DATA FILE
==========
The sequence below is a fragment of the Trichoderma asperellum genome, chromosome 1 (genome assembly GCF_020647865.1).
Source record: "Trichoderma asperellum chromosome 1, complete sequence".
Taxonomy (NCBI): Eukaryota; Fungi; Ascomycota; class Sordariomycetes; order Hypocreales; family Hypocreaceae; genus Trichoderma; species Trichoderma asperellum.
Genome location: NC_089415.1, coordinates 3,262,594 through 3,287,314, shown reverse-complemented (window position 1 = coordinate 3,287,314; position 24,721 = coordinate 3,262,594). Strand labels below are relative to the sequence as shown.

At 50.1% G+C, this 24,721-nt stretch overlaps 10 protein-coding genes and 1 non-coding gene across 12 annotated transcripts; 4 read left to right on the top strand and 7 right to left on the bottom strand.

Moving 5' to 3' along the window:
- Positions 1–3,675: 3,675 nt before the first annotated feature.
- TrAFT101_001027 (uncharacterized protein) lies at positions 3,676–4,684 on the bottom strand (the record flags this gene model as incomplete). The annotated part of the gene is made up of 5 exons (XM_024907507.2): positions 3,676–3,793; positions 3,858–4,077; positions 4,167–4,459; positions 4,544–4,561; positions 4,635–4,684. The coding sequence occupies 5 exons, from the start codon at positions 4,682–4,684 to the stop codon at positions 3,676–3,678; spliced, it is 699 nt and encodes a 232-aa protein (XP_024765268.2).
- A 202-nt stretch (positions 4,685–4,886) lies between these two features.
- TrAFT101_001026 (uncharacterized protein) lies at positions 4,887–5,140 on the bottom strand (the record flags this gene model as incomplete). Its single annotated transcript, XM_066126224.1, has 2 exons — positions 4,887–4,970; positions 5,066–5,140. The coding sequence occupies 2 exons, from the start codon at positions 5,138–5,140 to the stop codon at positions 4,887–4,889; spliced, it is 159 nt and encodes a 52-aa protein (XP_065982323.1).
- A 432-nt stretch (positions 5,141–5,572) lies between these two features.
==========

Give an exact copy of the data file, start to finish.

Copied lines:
The sequence below is a fragment of the Trichoderma asperellum genome, chromosome 1 (genome assembly GCF_020647865.1).
Source record: "Trichoderma asperellum chromosome 1, complete sequence".
Taxonomy (NCBI): Eukaryota; Fungi; Ascomycota; class Sordariomycetes; order Hypocreales; family Hypocreaceae; genus Trichoderma; species Trichoderma asperellum.
Genome location: NC_089415.1, coordinates 3,262,594 through 3,287,314, shown reverse-complemented (window position 1 = coordinate 3,287,314; position 24,721 = coordinate 3,262,594). Strand labels below are relative to the sequence as shown.

At 50.1% G+C, this 24,721-nt stretch overlaps 10 protein-coding genes and 1 non-coding gene across 12 annotated transcripts; 4 read left to right on the top strand and 7 right to left on the bottom strand.

Moving 5' to 3' along the window:
- Positions 1–3,675: 3,675 nt before the first annotated feature.
- TrAFT101_001027 (uncharacterized protein) lies at positions 3,676–4,684 on the bottom strand (the record flags this gene model as incomplete). The annotated part of the gene is made up of 5 exons (XM_024907507.2): positions 3,676–3,793; positions 3,858–4,077; positions 4,167–4,459; positions 4,544–4,561; positions 4,635–4,684. The coding sequence occupies 5 exons, from the start codon at positions 4,682–4,684 to the stop codon at positions 3,676–3,678; spliced, it is 699 nt and encodes a 232-aa protein (XP_024765268.2).
- A 202-nt stretch (positions 4,685–4,886) lies between these two features.
- TrAFT101_001026 (uncharacterized protein) lies at positions 4,887–5,140 on the bottom strand (the record flags this gene model as incomplete). Its single annotated transcript, XM_066126224.1, has 2 exons — positions 4,887–4,970; positions 5,066–5,140. The coding sequence occupies 2 exons, from the start codon at positions 5,138–5,140 to the stop codon at positions 4,887–4,889; spliced, it is 159 nt and encodes a 52-aa protein (XP_065982323.1).
- A 432-nt stretch (positions 5,141–5,572) lies between these two features.